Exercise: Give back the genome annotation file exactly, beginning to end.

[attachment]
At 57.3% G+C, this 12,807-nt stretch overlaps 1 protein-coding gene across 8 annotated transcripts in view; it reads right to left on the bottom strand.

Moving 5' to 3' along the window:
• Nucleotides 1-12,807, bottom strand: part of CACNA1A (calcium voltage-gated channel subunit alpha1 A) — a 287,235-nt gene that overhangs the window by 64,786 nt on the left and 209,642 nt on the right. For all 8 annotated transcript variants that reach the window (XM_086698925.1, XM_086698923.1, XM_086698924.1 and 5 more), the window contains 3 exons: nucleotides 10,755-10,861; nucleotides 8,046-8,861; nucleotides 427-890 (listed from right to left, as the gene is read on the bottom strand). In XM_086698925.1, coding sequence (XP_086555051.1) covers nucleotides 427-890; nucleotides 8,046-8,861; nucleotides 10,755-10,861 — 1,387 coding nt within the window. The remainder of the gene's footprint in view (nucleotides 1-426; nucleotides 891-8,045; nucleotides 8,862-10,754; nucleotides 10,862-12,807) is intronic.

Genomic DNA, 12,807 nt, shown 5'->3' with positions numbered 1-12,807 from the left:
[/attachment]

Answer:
At 57.3% G+C, this 12,807-nt stretch overlaps 1 protein-coding gene across 8 annotated transcripts in view; it reads right to left on the bottom strand.

Moving 5' to 3' along the window:
• Nucleotides 1-12,807, bottom strand: part of CACNA1A (calcium voltage-gated channel subunit alpha1 A) — a 287,235-nt gene that overhangs the window by 64,786 nt on the left and 209,642 nt on the right. For all 8 annotated transcript variants that reach the window (XM_086698925.1, XM_086698923.1, XM_086698924.1 and 5 more), the window contains 3 exons: nucleotides 10,755-10,861; nucleotides 8,046-8,861; nucleotides 427-890 (listed from right to left, as the gene is read on the bottom strand). In XM_086698925.1, coding sequence (XP_086555051.1) covers nucleotides 427-890; nucleotides 8,046-8,861; nucleotides 10,755-10,861 — 1,387 coding nt within the window. The remainder of the gene's footprint in view (nucleotides 1-426; nucleotides 891-8,045; nucleotides 8,862-10,754; nucleotides 10,862-12,807) is intronic.

Genomic DNA, 12,807 nt, shown 5'->3' with positions numbered 1-12,807 from the left: